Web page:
Will see high pressure move offshore Saturday into Sunday with
increasing clouds and chance of showers Monday into Tuesday west of
the Blue Ridge with lesser threat east. After a cold start to
the weekend, temperatures are generally expected to be well
above normal through this period as 850mb temps climb back into
the low end double-digit levels again.


As of 1245 PM EST Wednesday...

Very active weather pattern today.

Solid line of thunderstorms will accompany the passage of a
strong cold front this afternoon for areas east of the Blue
Ridge. Strong to Severe storms with wind gusts of 40 to 55 kts
are possible.

VFR conditions will deteriorate to MVFR cigs with temporary
IFR/LIFR associated with passage of a squall line this
afternoon. In addition to the squall line, strong southwest
winds aloft and ahead of the line will result in LLWS. Once the
line of deep convection passes, strong northwest winds will
develop with non-convective gusts of 25 to 40 kts across the
Blue Ridge tonight early Thursday.

Dry high pressure with return of VFR is expected Thursday.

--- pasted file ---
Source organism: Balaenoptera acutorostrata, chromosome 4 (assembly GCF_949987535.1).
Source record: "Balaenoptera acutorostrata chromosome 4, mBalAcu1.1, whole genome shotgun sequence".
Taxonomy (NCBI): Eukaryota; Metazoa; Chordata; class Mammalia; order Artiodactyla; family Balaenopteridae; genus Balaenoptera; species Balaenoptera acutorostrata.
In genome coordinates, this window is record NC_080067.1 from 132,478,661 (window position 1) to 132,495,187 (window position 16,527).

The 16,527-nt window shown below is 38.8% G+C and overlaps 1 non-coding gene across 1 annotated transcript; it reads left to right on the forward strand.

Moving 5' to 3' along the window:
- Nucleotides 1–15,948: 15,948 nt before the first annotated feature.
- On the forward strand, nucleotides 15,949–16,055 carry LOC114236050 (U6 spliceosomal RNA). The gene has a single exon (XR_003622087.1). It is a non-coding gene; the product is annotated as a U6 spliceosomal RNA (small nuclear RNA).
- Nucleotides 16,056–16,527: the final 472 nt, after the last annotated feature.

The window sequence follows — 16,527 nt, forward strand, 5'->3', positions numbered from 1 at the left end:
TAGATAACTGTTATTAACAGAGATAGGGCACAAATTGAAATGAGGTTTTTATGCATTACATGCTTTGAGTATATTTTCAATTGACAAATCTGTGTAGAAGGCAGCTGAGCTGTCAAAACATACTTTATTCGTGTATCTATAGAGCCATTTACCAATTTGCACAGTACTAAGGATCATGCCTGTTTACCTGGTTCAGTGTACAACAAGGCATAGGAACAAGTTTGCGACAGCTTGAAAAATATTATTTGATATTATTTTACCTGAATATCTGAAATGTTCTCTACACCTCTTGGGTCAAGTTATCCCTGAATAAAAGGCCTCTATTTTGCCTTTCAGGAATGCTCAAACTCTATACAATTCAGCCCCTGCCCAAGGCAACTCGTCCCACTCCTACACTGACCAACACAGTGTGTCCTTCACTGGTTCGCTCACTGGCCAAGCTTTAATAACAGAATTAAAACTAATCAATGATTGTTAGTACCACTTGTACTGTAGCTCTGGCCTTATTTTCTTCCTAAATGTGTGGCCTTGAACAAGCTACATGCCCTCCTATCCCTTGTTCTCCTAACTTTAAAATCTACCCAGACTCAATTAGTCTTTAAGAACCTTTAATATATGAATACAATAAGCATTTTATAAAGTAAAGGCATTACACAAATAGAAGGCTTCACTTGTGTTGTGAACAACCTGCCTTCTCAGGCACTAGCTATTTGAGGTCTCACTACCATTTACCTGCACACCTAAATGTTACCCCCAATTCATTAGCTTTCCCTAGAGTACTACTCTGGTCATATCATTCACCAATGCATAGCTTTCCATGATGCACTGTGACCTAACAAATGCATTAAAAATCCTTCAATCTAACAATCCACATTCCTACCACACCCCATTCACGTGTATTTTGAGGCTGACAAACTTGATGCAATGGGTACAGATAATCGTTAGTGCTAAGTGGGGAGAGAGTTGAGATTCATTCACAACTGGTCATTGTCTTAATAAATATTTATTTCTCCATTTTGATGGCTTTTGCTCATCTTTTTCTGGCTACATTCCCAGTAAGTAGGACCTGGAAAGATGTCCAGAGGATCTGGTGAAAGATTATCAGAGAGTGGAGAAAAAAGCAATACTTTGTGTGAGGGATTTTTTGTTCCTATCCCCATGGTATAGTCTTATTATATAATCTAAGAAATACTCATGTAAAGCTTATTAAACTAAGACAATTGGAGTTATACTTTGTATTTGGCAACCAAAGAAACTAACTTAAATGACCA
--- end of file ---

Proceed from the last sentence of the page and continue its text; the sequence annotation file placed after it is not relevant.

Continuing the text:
Extended Aviation Discussion...

Another weak clipper looks to track just north of the region by
Friday with possible mountain MVFR due to upslope cloudiness,
and possible light precipitation western ridges later Thursday
night into Friday. High pressures builds in with VFR expected
Friday night through most of the weekend.


As of 330 AM EST Monday...

Record warm Mins for March 1

Roanoke.....52 in 1918
Lynchburg...57 in 1910
Danville....51 in 2012
Blacksburg..45 in 1997
Bluefield...56 in 1997

Record highs for March 1

Roanoke.....76 in 1972
Lynchburg...78 in 1918
Danville....80 in 1972
Blacksburg..72 in 1976
Bluefield...78 in 1997